Sunday, January 8, 2017

Genealogy Goals in 2017

Every January I set goals to guide my genealogy research in the year ahead.

I don't like to get too granular and only want broad goals to nudge my research along. After all, I want to remain open to the many surprises - sometimes serendipitous - that genealogy can offer.

In 2017, mindful of my progress last year, I'm cutting myself a bit of slack and going light on the goal setting.

A Recap Of The Year That Was
In 2016, I set an array of goals that included the following:
  • Continue to collect and scan family photos from relatives near and far.
  • Write narrative biographies of my ancestors, beginning with my great-grandparents.
  • Join a local genealogical society and attend meetings.
Oops! I accomplished only one of these.

Last year, I did continue to collect and scan family photos. Did you see the most recent example in Family History Coded in Shorthand? In 2017, I still aspire to tackle all three of these goals.

In 2016, I also set a handful of lofty goals to break through some of my brick walls. No, not one or two. Try four. I intended to break down four brick walls.

How'd I do? I broke down none of them. Zero. They remain standing. Impenetrable and daunting. They loom over my research taunting me. No worries. I'm plotting my plan of attack in the shadows.

Where I did make significant progress in 2016 was in conducting an exhaustive investigation of my fifth great-grandfather Thomas Kirk. With a dozen blog posts written about the man and my efforts to learn the identity of his parents, I've uncovered a slew of information including the identity of a previously unknown daughter, mapped out property he owned, and tabulated the taxes he paid over several decades in the early 19th century. I'm exhausted, but his parents remain unknown and the hard work remains.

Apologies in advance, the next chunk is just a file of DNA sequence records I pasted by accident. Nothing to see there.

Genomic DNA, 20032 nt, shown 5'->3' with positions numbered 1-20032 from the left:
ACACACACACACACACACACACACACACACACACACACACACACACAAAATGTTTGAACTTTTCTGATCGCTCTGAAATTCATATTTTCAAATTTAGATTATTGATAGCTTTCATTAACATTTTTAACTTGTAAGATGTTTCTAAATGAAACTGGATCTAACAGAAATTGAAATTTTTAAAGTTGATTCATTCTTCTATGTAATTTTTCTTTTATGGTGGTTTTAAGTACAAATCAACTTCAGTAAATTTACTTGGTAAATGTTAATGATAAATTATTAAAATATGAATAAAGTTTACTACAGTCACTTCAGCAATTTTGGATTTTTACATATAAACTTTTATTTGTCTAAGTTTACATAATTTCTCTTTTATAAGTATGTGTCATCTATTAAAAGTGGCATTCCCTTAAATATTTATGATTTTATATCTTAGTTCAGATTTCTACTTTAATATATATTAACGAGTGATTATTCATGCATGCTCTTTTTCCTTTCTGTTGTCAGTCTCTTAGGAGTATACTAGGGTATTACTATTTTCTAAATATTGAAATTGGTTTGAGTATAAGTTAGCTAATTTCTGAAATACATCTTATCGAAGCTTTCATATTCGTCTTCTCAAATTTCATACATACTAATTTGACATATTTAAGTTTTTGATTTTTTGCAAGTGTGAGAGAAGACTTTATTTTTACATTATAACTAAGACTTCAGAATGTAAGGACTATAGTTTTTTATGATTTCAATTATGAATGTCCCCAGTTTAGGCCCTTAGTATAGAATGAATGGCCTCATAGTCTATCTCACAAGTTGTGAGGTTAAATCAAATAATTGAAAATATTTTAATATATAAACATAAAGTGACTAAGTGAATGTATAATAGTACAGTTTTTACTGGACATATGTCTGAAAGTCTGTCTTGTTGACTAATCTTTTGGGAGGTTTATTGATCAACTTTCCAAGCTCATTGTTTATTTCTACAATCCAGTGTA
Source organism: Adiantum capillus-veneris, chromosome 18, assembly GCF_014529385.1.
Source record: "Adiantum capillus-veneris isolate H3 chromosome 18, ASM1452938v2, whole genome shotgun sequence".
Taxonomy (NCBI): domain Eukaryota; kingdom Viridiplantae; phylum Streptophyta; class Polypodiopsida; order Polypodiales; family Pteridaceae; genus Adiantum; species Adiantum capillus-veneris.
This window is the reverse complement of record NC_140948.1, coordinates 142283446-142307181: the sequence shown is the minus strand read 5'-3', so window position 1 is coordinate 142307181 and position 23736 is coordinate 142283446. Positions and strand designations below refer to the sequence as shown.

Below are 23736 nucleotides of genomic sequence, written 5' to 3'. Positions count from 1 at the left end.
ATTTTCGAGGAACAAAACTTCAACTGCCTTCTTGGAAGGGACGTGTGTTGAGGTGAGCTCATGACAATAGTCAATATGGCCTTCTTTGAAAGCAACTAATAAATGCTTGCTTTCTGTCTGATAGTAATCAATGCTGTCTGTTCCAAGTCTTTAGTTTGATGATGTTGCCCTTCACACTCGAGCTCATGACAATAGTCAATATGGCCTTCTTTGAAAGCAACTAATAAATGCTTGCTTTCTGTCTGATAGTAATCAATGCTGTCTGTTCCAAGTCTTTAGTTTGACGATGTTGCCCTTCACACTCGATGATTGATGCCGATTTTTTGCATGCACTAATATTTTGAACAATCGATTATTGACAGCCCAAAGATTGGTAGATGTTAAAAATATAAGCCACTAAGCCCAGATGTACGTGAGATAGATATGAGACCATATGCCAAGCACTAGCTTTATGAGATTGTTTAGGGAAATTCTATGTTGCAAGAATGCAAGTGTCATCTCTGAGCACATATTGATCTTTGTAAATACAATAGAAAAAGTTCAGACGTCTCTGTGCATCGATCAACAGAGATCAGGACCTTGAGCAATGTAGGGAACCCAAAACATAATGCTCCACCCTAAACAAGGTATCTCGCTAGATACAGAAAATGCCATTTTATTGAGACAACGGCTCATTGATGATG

The Year Ahead
In 2017, I'm open to letting my research go where the records, family lore or photos may take it. But I would like to focus on a few areas in particular.

For my ongoing research into Thomas Kirk's ancestral background, I plan to:
  • Locate Kirk ancestors overseas to Y-DNA test and, hopefully, link my paternal line to the Old Country.
  • Collect autosomal DNA samples that will allow me to re-create, so to speak, the DNA of Thomas Kirk and Vachel Kirk of Butler County, Ohio - a contemporary of Thomas whose paternal relationship is confirmed by Y-DNA, but whose specific familial relationship remains unknown.
More generally, I would like to pursue the following in the year ahead:
  • Write biographies for my ancestors. It's time to piece together all of the data I've culled and create a narrative that tells their stories in a compelling fashion. I believe this is how I will engage with the biggest non-genealogist audience.
That's it. Those are the goals I'm setting for the year ahead. I think these are feasible. What do you think? Wish me luck and we'll check in and see how I did in twelve short months.


  1. Good luck, Michael. The DNA may take up more of your time than you'd like. Writing the biographies of my ancestors has made me a much better researcher. ~ Cathy

    1. DNA research is time intensive (tracking down ancestors, waiting for results, learning to interpret the data, and applying it to the genealogy). I'm looking forward to it!

      Likewise, I'm eager to pull my research together for the biographies. If I'm made a better researcher, that would be a happy outcome!